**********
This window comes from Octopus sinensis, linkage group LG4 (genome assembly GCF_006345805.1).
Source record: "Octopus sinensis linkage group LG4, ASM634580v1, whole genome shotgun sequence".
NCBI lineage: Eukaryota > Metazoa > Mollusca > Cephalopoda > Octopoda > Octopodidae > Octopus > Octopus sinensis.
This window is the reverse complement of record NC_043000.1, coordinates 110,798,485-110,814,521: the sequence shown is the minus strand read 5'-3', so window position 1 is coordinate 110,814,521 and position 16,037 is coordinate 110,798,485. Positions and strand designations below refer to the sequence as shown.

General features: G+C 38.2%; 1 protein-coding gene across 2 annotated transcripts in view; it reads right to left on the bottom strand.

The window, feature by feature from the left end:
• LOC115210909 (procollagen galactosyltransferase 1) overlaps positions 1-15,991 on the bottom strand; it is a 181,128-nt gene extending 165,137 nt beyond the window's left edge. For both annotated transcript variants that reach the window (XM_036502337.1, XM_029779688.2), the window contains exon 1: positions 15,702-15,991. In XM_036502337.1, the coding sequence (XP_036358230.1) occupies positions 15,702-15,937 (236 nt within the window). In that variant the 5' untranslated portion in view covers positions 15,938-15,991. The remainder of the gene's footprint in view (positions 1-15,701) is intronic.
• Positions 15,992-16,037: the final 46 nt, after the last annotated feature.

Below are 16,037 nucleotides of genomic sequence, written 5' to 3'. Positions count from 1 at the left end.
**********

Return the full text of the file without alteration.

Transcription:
This window comes from Octopus sinensis, linkage group LG4 (genome assembly GCF_006345805.1).
Source record: "Octopus sinensis linkage group LG4, ASM634580v1, whole genome shotgun sequence".
NCBI lineage: Eukaryota > Metazoa > Mollusca > Cephalopoda > Octopoda > Octopodidae > Octopus > Octopus sinensis.
This window is the reverse complement of record NC_043000.1, coordinates 110,798,485-110,814,521: the sequence shown is the minus strand read 5'-3', so window position 1 is coordinate 110,814,521 and position 16,037 is coordinate 110,798,485. Positions and strand designations below refer to the sequence as shown.

General features: G+C 38.2%; 1 protein-coding gene across 2 annotated transcripts in view; it reads right to left on the bottom strand.

The window, feature by feature from the left end:
• LOC115210909 (procollagen galactosyltransferase 1) overlaps positions 1-15,991 on the bottom strand; it is a 181,128-nt gene extending 165,137 nt beyond the window's left edge. For both annotated transcript variants that reach the window (XM_036502337.1, XM_029779688.2), the window contains exon 1: positions 15,702-15,991. In XM_036502337.1, the coding sequence (XP_036358230.1) occupies positions 15,702-15,937 (236 nt within the window). In that variant the 5' untranslated portion in view covers positions 15,938-15,991. The remainder of the gene's footprint in view (positions 1-15,701) is intronic.
• Positions 15,992-16,037: the final 46 nt, after the last annotated feature.

Below are 16,037 nucleotides of genomic sequence, written 5' to 3'. Positions count from 1 at the left end.